Thailand: Government construction contracts and the EEC

  • Of the THB1tr in investment expected to pour into the government’s flagship Eastern Economic Corridor in Chachoengsao, Chon Buri and Rayong, about THB500bn is expected to take the form of public procurement – government construction contracts and purchase agreements—with THB200bn to be financed by borrowing spread over the five years.
  • Under these contracts, state agencies or enterprises will directly hire domestic and international contractors, using funds from the government budget, to develop EEC infrastructure and other facilities for 10 targeted industries, in parallel with another THB580bn to be financed by the public private partnership (PPP) method.
  • In preparation for the massive EEC programme, the government has prescribed the standard form of government construction contracts to be utilised for all development projects nationwide, effective from 20 Feb 18.
  • Any private-sector contractor, Thai or foreign, who enters into a construction contract with a government agency under the EEC scheme must use this standard form, which has the effect of law. Failure to use the standard form, or arbitrary revisions of material provisions that are not authorized by the Office of the Attorney General (OAG), could render the entire contract null and void.
  • Some provisions in the new form can be seen as imposing hefty burdens on the contractor, compared with construction contracts in the private sector.
  • The most prevalent practice in any construction project is subcontracting. But subcontracting of the entire work is absolutely prohibited. Second, partial subcontracting or work must receive prior written approval from the owner agency. A breach by the contractor of this clause is punishable by a mandatory penalty of at least 10% of the subcontract value, without prejudicing the right of the owner to terminate the contract.
  • Liquidated damages for delays are likewise far stricter than in a private-sector contract. The owner agency has discretion to impose daily liquidated damages in a wide range of 0.01% to 0.1% of the contract value – the contractor can learn the exact rate from the invitation to bid. The rate of liquidated damages can go up to 0.25% per day in an infrastructure contract where delays affect road traffic.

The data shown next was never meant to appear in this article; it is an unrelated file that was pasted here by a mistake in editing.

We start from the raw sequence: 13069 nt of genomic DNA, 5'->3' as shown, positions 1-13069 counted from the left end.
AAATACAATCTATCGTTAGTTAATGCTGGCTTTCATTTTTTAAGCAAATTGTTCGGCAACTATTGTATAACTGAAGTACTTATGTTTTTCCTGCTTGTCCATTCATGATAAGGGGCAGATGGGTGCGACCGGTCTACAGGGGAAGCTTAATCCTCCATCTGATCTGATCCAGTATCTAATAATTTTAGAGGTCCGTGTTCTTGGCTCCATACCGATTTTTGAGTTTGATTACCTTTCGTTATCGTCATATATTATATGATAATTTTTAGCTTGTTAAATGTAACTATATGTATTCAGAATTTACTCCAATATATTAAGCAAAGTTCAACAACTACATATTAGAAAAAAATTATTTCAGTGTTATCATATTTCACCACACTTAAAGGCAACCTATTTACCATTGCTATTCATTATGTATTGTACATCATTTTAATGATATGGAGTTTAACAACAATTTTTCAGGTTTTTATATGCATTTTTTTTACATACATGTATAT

• In stark contrast to a private-sector contract, the standard form does not limit the liability of the contractor at 10% of the contract value, which means the liquidated damages could ultimately eat up 100% of the value if there are protracted damages.
  • On top of the liquidated damages, the contractor must pay the daily fees of the consulting company that the owner agency hires to supervise construction for each day of delay.
  • Express consent of the contractor is stated to pay other damages to the government, should they exceed the liquidated damages and the consultant’s fee. Under these delay circumstances, the owner agency can terminate the contract if it deems that the contractor is unlikely to be able to complete the work as scheduled.
  • In that case, the liquidated damages do not end on the missed completion date but continue to run until the actual contract termination date. Both the performance bond and retention money will be confiscated and the contractor will be compelled to pay back the remainder of the advance payment.
  • In case of termination by the government, the owner agency will no longer pay instalments; thus the repayment of the advance will be accelerated and the bond called.
  • To the dismay of banks and their overseas counter-guarantors and contractors alike, the advance payment and performance bonds for government contracts usually do not specify expiry dates.
  • The good news is that in international bidding that involves multinational contractors, the government now accepts bid bonds and performance bonds issued by foreign banks without any presence in the country.

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